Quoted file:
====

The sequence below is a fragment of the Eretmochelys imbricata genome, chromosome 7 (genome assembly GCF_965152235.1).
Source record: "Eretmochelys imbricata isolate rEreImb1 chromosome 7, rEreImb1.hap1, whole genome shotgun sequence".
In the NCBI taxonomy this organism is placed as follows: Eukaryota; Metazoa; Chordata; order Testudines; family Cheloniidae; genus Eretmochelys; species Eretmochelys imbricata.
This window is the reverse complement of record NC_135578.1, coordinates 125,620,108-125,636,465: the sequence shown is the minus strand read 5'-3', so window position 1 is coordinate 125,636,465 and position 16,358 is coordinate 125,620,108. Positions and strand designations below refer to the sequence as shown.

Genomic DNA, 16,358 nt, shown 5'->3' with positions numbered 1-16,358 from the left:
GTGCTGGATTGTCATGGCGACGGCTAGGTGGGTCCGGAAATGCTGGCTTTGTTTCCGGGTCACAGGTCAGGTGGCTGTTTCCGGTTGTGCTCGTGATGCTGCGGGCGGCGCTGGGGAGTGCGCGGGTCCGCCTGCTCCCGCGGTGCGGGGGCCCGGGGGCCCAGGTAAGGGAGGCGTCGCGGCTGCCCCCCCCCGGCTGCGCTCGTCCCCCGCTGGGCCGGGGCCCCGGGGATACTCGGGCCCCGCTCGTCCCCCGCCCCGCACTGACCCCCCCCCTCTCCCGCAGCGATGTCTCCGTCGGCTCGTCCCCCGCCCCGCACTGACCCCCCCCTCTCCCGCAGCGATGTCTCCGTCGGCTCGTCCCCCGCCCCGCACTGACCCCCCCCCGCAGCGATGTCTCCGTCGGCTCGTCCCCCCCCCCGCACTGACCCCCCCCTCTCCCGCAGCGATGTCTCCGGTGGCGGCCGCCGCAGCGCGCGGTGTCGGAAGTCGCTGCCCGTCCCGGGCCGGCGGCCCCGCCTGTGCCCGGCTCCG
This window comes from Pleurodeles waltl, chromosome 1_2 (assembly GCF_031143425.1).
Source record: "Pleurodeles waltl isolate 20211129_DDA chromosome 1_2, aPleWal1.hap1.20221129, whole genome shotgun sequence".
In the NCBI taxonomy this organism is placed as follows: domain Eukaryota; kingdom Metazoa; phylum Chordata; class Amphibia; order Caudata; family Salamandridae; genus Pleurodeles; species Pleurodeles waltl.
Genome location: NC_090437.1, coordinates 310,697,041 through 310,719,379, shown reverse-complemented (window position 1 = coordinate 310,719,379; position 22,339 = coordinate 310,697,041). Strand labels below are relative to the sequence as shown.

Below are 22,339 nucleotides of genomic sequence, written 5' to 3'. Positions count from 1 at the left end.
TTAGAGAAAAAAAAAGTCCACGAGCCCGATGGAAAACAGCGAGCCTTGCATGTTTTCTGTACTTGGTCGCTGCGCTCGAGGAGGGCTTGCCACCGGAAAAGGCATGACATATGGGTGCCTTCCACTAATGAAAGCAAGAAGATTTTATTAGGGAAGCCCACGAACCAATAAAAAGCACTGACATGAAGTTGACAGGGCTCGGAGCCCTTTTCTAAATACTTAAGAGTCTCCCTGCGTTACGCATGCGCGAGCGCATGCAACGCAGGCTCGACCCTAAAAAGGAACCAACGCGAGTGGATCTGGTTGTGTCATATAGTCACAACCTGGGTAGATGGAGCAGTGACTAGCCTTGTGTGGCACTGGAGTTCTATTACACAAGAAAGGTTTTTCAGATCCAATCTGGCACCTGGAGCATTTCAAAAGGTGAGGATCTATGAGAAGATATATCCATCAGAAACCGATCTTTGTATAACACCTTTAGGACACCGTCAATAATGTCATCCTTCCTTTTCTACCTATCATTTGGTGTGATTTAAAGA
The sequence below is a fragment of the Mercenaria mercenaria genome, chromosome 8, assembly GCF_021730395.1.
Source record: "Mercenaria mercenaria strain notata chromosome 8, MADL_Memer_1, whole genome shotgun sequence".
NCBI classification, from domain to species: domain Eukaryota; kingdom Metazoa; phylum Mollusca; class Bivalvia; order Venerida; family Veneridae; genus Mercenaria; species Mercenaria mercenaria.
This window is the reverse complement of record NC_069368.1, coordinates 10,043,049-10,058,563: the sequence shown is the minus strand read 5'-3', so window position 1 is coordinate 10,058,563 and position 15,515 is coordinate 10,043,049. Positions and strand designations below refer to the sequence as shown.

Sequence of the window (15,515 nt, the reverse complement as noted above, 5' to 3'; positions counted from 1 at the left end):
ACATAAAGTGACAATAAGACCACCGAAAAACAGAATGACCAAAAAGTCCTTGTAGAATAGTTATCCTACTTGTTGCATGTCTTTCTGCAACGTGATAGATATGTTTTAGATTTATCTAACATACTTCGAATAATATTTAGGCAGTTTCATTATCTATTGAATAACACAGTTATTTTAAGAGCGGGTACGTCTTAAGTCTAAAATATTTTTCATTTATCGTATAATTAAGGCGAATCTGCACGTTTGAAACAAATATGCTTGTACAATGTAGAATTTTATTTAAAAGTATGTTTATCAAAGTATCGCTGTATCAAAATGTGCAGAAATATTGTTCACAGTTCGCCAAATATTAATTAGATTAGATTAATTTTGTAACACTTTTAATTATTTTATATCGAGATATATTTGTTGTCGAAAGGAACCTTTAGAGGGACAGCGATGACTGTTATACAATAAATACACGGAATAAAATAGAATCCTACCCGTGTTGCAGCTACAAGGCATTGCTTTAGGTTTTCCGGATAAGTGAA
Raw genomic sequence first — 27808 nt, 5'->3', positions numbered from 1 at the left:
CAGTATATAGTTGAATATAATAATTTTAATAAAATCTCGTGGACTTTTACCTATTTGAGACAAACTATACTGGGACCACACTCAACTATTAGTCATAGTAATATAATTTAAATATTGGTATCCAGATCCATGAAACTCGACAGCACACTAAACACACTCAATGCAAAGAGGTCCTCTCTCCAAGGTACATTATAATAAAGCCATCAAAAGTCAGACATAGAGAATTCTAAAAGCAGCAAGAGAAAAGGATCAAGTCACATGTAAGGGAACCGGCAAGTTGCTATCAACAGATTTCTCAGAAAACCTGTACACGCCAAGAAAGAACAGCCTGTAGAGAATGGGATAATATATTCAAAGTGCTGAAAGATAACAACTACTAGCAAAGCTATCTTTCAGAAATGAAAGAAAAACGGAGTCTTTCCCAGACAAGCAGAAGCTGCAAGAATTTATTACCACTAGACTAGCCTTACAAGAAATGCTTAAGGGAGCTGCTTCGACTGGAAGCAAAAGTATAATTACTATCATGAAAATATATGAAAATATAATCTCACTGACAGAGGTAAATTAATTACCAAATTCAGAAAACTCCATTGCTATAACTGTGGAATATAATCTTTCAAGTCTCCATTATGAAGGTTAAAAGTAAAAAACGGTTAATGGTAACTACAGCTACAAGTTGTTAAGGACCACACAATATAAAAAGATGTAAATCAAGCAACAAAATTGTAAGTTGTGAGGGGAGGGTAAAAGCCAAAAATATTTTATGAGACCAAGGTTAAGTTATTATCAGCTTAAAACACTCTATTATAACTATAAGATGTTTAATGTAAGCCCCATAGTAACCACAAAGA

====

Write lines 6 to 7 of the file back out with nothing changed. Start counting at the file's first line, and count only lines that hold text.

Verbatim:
GTGCTGGATTGTCATGGCGACGGCTAGGTGGGTCCGGAAATGCTGGCTTTGTTTCCGGGTCACAGGTCAGGTGGCTGTTTCCGGTTGTGCTCGTGATGCTGCGGGCGGCGCTGGGGAGTGCGCGGGTCCGCCTGCTCCCGCGGTGCGGGGGCCCGGGGGCCCAGGTAAGGGAGGCGTCGCGGCTGCCCCCCCCCGGCTGCGCTCGTCCCCCGCTGGGCCGGGGCCCCGGGGATACTCGGGCCCCGCTCGTCCCCCGCCCCGCACTGACCCCCCCCCTCTCCCGCAGCGATGTCTCCGTCGGCTCGTCCCCCGCCCCGCACTGACCCCCCCCTCTCCCGCAGCGATGTCTCCGTCGGCTCGTCCCCCGCCCCGCACTGACCCCCCCCCGCAGCGATGTCTCCGTCGGCTCGTCCCCCCCCCCGCACTGACCCCCCCCTCTCCCGCAGCGATGTCTCCGGTGGCGGCCGCCGCAGCGCGCGGTGTCGGAAGTCGCTGCCCGTCCCGGGCCGGCGGCCCCGCCTGTGCCCGGCTCCG
This window comes from Pleurodeles waltl, chromosome 1_2 (assembly GCF_031143425.1).